Use this if you are using igraph from R
time_bins.sir {igraph}  R Documentation 
Run simulations for an SIR (susceptibleinfectedrecovered) model, on a graph
## S3 method for class 'sir'
time_bins(x, middle = TRUE)
## S3 method for class 'sir'
median(x, na.rm = FALSE, ...)
## S3 method for class 'sir'
quantile(x, comp = c("NI", "NS", "NR"), prob, ...)
sir(graph, beta, gamma, no.sim = 100)
x 
A 
middle 
Logical scalar, whether to return the middle of the time bins, or the boundaries. 
na.rm 
Logical scalar, whether to ignore 
... 
Additional arguments, ignored currently. 
comp 
Character scalar. The component to calculate the quantile of.

prob 
Numeric vector of probabilities, in [0,1], they specify the quantiles to calculate. 
graph 
The graph to run the model on. If directed, then edge directions are ignored and a warning is given. 
beta 
Nonnegative scalar. The rate of infection of an individual that is susceptible and has a single infected neighbor. The infection rate of a susceptible individual with n infected neighbors is n times beta. Formally this is the rate parameter of an exponential distribution. 
gamma 
Positive scalar. The rate of recovery of an infected individual. Formally, this is the rate parameter of an exponential distribution. 
no.sim 
Integer scalar, the number simulation runs to perform. 
The SIR model is a simple model from epidemiology. The individuals of the population might be in three states: susceptible, infected and recovered. Recovered people are assumed to be immune to the disease. Susceptibles become infected with a rate that depends on their number of infected neighbors. Infected people become recovered with a constant rate.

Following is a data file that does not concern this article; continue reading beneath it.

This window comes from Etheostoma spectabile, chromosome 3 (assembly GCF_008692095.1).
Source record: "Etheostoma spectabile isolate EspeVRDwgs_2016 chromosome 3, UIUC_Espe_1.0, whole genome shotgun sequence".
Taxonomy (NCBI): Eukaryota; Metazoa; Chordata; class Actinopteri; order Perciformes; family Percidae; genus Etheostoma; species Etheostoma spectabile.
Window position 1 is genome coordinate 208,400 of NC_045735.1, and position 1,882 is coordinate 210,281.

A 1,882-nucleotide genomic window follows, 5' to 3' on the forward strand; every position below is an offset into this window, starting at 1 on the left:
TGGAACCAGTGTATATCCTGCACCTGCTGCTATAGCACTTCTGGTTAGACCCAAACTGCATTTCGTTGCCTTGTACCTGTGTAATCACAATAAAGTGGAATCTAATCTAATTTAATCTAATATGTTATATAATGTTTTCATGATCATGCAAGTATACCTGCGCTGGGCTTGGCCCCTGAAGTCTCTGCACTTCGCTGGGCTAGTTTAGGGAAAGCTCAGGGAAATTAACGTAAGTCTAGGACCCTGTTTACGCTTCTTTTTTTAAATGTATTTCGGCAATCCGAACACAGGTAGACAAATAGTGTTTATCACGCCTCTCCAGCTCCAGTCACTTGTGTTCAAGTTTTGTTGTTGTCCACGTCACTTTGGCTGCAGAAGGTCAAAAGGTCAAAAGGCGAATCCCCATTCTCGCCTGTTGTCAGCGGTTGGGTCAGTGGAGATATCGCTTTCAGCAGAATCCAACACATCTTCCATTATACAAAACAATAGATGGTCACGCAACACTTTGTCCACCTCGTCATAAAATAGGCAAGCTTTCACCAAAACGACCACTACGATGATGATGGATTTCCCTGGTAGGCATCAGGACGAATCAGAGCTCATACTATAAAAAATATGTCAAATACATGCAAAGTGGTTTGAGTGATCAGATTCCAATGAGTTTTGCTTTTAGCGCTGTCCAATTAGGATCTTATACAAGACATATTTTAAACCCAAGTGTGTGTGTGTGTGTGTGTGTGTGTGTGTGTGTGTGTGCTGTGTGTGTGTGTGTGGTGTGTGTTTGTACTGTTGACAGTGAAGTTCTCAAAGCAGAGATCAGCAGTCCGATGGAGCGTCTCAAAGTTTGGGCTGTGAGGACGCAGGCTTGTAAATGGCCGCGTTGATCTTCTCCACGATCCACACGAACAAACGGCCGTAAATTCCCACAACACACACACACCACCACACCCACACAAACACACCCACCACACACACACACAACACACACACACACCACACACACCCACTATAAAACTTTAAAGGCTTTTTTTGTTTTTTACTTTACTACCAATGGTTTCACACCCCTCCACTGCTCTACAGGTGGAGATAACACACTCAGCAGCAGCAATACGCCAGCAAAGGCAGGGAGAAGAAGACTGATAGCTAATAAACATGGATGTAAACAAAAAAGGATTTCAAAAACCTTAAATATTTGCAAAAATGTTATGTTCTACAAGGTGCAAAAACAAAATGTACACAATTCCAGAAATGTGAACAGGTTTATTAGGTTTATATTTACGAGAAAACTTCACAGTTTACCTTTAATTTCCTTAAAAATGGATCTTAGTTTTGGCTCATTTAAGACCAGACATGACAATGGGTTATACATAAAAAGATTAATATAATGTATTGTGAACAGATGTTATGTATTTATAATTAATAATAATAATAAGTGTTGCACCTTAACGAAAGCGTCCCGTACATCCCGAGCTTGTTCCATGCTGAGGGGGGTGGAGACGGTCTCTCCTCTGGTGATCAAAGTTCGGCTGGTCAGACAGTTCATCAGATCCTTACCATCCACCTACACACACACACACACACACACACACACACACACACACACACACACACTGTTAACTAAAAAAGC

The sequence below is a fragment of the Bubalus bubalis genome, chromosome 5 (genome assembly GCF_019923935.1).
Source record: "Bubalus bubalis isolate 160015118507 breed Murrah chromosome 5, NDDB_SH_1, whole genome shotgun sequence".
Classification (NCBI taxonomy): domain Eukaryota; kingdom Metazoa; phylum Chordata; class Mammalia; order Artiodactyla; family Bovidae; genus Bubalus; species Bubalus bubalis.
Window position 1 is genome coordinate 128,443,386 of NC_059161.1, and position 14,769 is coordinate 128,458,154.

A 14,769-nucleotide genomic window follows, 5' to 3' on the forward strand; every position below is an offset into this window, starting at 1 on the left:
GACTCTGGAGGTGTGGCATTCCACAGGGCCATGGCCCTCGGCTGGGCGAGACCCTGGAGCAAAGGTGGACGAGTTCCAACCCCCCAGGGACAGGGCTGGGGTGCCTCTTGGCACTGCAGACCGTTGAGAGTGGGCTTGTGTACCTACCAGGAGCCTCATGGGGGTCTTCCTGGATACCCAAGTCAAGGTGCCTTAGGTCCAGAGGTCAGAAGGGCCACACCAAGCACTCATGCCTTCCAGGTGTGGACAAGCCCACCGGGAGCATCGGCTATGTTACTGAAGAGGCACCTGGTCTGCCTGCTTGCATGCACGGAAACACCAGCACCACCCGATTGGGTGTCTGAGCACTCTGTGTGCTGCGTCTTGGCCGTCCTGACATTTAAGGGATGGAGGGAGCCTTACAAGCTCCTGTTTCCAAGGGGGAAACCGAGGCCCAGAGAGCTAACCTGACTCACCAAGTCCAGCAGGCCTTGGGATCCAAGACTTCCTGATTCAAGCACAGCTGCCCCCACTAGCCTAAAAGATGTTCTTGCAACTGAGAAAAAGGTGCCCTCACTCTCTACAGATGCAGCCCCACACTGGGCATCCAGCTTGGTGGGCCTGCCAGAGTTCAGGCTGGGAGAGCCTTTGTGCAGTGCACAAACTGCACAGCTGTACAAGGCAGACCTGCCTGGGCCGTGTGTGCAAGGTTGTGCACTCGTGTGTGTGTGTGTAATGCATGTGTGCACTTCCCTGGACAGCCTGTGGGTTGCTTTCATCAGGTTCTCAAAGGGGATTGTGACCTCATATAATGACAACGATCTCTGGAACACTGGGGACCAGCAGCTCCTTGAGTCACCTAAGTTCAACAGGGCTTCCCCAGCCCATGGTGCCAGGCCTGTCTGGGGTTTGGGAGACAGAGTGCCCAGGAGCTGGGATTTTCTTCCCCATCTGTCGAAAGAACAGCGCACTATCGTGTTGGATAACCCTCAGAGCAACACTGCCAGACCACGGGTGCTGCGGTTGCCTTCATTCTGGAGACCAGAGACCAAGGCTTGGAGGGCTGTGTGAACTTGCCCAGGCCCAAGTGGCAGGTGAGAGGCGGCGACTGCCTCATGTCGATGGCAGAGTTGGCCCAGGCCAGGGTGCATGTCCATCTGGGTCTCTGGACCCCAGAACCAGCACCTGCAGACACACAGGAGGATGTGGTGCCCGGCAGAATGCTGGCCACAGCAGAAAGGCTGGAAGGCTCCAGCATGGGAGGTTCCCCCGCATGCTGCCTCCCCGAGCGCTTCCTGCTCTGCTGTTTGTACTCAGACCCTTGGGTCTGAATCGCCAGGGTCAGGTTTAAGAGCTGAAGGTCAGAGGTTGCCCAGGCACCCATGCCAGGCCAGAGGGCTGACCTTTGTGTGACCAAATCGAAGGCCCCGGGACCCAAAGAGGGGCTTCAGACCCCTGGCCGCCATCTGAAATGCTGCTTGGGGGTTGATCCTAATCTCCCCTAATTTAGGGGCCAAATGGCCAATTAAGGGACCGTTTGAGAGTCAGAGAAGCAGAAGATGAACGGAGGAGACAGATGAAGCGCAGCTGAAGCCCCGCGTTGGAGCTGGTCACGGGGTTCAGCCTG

The function sir
simulates the model.
Function time_bins
bins the simulation steps, using the
FreedmanDiaconis heuristics to determine the bin width.
Function median
and quantile
calculate the median and
quantiles of the results, respectively, in bins calculated with
time_bins
.
For sir
the results are returned in an object of class
‘sir
’, which is a list, with one element for each simulation.
Each simulation is itself a list with the following elements. They are all
numeric vectors, with equal length:
The times of the events.
The number of susceptibles in the population, over time.
The number of infected individuals in the population, over time.
The number of recovered individuals in the population, over time.
Function time_bins
returns a numeric vector, the middle or the
boundaries of the time bins, depending on the middle
argument.
median
returns a list of three named numeric vectors, NS
,
NI
and NR
. The names within the vectors are created from the
time bins.
quantile
returns the same vector as median
(but only one, the
one requested) if only one quantile is requested. If multiple quantiles are
requested, then a list of these vectors is returned, one for each quantile.
Gabor Csardi csardi.gabor@gmail.com. Eric Kolaczyk (http://math.bu.edu/people/kolaczyk/) wrote the initial version in R.
Bailey, Norman T. J. (1975). The mathematical theory of infectious diseases and its applications (2nd ed.). London: Griffin.
plot.sir
to conveniently plot the results
g < sample_gnm(100, 100)
sm < sir(g, beta=5, gamma=1)
plot(sm)